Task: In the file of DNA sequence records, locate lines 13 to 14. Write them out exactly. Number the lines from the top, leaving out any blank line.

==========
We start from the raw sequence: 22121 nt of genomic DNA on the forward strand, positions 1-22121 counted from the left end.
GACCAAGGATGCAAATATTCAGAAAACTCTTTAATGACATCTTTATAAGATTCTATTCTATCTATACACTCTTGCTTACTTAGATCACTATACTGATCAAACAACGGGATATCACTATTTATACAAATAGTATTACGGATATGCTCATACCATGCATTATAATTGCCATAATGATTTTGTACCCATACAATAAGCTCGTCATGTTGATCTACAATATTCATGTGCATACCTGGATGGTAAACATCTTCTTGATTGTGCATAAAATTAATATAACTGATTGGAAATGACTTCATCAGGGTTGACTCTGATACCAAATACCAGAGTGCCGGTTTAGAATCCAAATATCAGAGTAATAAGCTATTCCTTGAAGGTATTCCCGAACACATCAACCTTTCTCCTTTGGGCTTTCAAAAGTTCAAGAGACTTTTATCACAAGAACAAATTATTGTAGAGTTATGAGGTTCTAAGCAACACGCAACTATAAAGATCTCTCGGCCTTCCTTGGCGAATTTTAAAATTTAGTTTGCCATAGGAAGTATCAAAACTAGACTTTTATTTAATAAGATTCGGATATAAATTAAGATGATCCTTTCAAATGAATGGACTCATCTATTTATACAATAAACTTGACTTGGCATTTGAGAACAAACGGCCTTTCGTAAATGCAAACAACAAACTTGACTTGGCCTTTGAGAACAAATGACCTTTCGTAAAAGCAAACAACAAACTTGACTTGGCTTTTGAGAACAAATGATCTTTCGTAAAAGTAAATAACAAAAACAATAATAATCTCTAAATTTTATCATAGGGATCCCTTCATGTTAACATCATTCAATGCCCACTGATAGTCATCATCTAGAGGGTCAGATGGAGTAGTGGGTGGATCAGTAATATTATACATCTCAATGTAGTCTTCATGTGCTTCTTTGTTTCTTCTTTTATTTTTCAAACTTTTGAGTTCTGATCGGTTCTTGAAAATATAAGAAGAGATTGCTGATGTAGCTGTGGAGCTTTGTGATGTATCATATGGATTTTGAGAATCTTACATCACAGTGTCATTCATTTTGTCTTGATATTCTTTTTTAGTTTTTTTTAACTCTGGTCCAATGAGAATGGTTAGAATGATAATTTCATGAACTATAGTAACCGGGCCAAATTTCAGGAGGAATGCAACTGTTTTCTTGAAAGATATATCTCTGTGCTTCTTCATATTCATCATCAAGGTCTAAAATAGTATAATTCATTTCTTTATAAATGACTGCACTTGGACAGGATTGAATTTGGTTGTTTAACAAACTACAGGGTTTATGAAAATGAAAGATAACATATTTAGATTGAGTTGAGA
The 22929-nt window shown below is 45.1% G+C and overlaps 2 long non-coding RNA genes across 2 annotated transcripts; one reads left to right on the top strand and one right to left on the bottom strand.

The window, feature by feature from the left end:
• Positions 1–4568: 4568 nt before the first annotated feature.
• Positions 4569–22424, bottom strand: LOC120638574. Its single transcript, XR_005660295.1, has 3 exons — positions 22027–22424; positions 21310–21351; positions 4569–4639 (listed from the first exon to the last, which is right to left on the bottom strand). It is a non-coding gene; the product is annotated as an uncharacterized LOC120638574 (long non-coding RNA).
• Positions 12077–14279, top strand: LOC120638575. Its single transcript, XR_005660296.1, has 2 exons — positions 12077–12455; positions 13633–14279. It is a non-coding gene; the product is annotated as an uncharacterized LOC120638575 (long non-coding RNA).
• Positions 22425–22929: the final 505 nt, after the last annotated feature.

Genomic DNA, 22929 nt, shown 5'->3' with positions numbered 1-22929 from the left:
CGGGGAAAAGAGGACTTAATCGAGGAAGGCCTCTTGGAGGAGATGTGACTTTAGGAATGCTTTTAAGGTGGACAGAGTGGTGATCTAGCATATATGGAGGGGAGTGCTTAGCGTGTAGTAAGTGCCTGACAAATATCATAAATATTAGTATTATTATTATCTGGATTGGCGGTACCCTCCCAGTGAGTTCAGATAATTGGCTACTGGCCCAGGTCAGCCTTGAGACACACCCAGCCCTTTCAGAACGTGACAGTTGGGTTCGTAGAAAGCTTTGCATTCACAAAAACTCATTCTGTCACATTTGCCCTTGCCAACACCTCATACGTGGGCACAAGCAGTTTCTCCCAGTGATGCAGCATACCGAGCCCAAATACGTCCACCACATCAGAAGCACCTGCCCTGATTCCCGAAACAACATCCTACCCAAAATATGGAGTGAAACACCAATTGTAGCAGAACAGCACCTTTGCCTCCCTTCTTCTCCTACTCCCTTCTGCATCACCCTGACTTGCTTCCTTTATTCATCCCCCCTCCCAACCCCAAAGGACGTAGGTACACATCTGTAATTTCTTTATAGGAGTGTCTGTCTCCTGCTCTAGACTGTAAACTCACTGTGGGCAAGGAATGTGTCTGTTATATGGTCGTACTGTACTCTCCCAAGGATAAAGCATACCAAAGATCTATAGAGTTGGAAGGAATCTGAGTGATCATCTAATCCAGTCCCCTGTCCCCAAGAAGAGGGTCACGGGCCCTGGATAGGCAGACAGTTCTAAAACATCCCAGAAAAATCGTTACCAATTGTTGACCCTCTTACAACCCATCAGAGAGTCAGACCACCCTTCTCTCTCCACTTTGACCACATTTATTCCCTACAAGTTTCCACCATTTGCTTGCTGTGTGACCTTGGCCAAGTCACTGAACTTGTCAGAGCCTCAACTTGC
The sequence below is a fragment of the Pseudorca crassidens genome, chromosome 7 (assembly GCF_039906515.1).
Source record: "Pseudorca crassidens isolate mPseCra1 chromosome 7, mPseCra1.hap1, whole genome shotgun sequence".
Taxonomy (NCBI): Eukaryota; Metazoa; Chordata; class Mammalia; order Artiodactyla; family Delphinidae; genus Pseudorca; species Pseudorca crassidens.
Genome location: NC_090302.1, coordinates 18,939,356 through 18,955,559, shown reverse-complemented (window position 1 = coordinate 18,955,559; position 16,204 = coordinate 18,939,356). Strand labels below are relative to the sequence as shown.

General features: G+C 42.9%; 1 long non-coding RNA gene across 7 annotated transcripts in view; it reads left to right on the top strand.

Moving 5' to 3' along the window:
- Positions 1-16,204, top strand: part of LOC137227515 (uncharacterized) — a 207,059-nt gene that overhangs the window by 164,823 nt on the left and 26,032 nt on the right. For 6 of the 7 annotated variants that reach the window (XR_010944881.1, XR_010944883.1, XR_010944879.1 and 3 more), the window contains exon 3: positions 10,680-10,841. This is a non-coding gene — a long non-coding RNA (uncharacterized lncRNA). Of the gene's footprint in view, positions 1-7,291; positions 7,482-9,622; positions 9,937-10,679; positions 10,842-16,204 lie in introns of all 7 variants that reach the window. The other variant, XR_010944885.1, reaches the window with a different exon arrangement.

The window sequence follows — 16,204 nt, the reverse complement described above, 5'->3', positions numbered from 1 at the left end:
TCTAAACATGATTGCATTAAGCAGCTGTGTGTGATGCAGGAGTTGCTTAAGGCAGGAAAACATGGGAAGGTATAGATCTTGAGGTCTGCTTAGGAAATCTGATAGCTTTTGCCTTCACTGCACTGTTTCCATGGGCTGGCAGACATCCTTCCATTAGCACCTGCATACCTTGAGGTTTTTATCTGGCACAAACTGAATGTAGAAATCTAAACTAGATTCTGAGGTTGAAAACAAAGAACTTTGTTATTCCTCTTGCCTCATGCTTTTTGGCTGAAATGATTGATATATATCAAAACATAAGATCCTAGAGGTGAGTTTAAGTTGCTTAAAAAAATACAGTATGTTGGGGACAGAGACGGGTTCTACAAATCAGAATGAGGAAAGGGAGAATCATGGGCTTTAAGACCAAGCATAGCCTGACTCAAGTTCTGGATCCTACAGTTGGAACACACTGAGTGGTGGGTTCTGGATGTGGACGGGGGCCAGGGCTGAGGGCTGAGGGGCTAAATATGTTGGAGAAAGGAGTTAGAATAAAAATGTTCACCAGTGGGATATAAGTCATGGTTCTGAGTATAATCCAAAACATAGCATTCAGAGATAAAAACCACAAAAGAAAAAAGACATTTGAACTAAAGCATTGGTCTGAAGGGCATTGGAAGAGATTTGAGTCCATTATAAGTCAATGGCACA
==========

Taxonomy (NCBI): Eukaryota; Metazoa; Chordata; class Mammalia; order Artiodactyla; family Delphinidae; genus Pseudorca; species Pseudorca crassidens.
Genome location: NC_090302.1, coordinates 18,939,356 through 18,955,559, shown reverse-complemented (window position 1 = coordinate 18,955,559; position 16,204 = coordinate 18,939,356). Strand labels below are relative to the sequence as shown.